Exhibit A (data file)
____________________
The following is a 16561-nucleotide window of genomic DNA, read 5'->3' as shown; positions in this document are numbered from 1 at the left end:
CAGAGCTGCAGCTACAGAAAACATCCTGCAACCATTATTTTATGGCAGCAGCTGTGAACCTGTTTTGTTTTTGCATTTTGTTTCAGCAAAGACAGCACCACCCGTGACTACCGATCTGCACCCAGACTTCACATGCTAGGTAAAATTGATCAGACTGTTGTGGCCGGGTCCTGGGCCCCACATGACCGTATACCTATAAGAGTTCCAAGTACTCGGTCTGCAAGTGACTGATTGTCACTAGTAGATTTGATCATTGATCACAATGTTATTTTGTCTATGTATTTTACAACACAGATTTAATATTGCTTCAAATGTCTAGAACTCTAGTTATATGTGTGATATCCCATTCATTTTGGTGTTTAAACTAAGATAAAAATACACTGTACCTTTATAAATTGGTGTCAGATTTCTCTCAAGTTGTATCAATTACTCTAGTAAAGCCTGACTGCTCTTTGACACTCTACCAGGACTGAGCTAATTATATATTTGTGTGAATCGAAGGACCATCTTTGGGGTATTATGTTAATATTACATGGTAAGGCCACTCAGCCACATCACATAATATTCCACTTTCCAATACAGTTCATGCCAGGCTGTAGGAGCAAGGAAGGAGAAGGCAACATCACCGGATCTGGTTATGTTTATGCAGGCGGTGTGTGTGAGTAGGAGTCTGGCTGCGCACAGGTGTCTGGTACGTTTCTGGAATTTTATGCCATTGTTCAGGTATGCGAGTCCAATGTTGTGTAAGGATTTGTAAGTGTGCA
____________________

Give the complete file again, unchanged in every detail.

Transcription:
The following is a 16561-nucleotide window of genomic DNA, read 5'->3' as shown; positions in this document are numbered from 1 at the left end:
CAGAGCTGCAGCTACAGAAAACATCCTGCAACCATTATTTTATGGCAGCAGCTGTGAACCTGTTTTGTTTTTGCATTTTGTTTCAGCAAAGACAGCACCACCCGTGACTACCGATCTGCACCCAGACTTCACATGCTAGGTAAAATTGATCAGACTGTTGTGGCCGGGTCCTGGGCCCCACATGACCGTATACCTATAAGAGTTCCAAGTACTCGGTCTGCAAGTGACTGATTGTCACTAGTAGATTTGATCATTGATCACAATGTTATTTTGTCTATGTATTTTACAACACAGATTTAATATTGCTTCAAATGTCTAGAACTCTAGTTATATGTGTGATATCCCATTCATTTTGGTGTTTAAACTAAGATAAAAATACACTGTACCTTTATAAATTGGTGTCAGATTTCTCTCAAGTTGTATCAATTACTCTAGTAAAGCCTGACTGCTCTTTGACACTCTACCAGGACTGAGCTAATTATATATTTGTGTGAATCGAAGGACCATCTTTGGGGTATTATGTTAATATTACATGGTAAGGCCACTCAGCCACATCACATAATATTCCACTTTCCAATACAGTTCATGCCAGGCTGTAGGAGCAAGGAAGGAGAAGGCAACATCACCGGATCTGGTTATGTTTATGCAGGCGGTGTGTGTGAGTAGGAGTCTGGCTGCGCACAGGTGTCTGGTACGTTTCTGGAATTTTATGCCATTGTTCAGGTATGCGAGTCCAATGTTGTGTAAGGATTTGTAAGTGTGCA